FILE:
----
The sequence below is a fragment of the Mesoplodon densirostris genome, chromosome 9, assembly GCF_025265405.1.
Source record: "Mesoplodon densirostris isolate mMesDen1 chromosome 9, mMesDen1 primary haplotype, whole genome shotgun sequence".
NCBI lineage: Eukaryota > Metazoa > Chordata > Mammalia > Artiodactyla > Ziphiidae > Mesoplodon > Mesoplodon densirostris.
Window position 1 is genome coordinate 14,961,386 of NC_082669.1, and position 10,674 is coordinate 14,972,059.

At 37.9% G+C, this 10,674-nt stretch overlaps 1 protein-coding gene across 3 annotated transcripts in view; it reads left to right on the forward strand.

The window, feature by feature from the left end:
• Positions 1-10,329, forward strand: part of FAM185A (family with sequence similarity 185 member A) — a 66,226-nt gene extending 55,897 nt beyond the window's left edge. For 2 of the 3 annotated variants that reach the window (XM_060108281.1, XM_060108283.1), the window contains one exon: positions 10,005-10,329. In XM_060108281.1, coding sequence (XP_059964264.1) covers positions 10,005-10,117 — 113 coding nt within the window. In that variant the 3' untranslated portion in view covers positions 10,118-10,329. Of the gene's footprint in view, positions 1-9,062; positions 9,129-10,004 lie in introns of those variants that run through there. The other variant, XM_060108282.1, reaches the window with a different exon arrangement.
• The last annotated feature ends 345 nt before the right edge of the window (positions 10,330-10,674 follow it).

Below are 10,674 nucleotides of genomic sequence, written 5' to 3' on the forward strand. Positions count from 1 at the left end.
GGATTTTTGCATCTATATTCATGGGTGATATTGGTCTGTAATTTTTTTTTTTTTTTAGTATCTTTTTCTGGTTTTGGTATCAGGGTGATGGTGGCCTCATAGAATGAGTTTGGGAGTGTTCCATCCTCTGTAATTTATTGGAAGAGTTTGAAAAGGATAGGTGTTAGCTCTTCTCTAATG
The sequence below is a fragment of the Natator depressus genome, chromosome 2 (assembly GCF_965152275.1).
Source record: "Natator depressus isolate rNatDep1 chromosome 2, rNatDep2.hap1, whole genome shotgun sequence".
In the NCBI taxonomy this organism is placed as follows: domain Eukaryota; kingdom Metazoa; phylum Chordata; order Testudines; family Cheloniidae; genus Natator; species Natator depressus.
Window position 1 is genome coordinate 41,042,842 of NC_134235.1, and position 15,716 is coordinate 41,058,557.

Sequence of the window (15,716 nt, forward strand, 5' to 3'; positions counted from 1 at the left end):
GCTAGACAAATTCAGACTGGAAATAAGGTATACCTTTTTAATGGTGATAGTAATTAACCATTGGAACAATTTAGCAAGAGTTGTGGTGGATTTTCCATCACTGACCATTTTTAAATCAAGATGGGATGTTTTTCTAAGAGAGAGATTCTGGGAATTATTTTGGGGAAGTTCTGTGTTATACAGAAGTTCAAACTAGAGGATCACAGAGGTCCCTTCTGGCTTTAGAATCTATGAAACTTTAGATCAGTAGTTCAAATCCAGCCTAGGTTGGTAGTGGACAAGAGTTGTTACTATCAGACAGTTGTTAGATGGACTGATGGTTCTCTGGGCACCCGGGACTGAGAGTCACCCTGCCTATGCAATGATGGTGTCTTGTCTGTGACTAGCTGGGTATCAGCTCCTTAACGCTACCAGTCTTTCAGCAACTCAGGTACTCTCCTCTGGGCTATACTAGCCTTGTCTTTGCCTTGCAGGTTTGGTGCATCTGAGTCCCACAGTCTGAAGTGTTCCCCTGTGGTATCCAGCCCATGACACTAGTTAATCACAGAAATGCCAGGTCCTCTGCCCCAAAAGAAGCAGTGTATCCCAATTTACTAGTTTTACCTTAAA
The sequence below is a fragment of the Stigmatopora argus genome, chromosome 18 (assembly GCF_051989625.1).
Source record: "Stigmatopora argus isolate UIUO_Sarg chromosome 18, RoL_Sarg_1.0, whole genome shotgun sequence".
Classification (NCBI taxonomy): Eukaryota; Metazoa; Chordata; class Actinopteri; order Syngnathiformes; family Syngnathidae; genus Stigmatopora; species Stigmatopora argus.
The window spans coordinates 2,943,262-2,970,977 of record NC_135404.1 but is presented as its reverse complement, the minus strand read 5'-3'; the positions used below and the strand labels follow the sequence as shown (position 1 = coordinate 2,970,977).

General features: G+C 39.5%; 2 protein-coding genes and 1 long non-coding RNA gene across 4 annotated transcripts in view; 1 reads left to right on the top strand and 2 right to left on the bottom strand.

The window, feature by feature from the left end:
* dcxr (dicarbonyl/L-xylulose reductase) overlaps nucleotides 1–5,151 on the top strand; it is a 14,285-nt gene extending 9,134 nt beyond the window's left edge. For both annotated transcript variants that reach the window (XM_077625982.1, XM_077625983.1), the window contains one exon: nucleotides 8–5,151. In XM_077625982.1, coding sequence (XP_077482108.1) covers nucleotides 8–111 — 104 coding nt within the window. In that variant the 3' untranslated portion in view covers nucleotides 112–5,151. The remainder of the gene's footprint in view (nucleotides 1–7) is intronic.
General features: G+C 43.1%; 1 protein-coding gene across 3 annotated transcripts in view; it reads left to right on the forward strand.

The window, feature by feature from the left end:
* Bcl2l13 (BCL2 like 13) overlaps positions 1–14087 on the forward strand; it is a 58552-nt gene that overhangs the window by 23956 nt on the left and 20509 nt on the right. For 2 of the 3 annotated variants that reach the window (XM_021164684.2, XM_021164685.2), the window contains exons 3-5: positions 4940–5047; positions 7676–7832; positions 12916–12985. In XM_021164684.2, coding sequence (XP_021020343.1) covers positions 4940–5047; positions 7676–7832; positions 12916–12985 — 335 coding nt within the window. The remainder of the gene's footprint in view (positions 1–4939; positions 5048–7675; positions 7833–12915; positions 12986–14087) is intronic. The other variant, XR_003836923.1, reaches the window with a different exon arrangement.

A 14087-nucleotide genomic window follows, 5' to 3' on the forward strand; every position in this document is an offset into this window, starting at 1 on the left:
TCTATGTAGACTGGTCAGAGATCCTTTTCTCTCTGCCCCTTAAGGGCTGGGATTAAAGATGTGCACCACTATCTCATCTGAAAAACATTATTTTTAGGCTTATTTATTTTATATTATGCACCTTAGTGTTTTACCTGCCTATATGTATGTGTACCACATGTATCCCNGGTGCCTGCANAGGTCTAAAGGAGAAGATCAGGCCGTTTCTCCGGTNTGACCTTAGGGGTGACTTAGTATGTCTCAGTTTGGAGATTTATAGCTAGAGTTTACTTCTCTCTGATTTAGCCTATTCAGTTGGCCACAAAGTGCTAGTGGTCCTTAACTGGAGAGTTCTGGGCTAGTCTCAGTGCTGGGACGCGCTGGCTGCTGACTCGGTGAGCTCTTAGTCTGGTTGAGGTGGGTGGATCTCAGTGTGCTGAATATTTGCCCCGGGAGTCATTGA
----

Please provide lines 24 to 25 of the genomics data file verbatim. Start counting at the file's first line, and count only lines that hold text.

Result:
General features: G+C 43.1%; 1 protein-coding gene across 3 annotated transcripts in view; it reads left to right on the forward strand.

The window, feature by feature from the left end: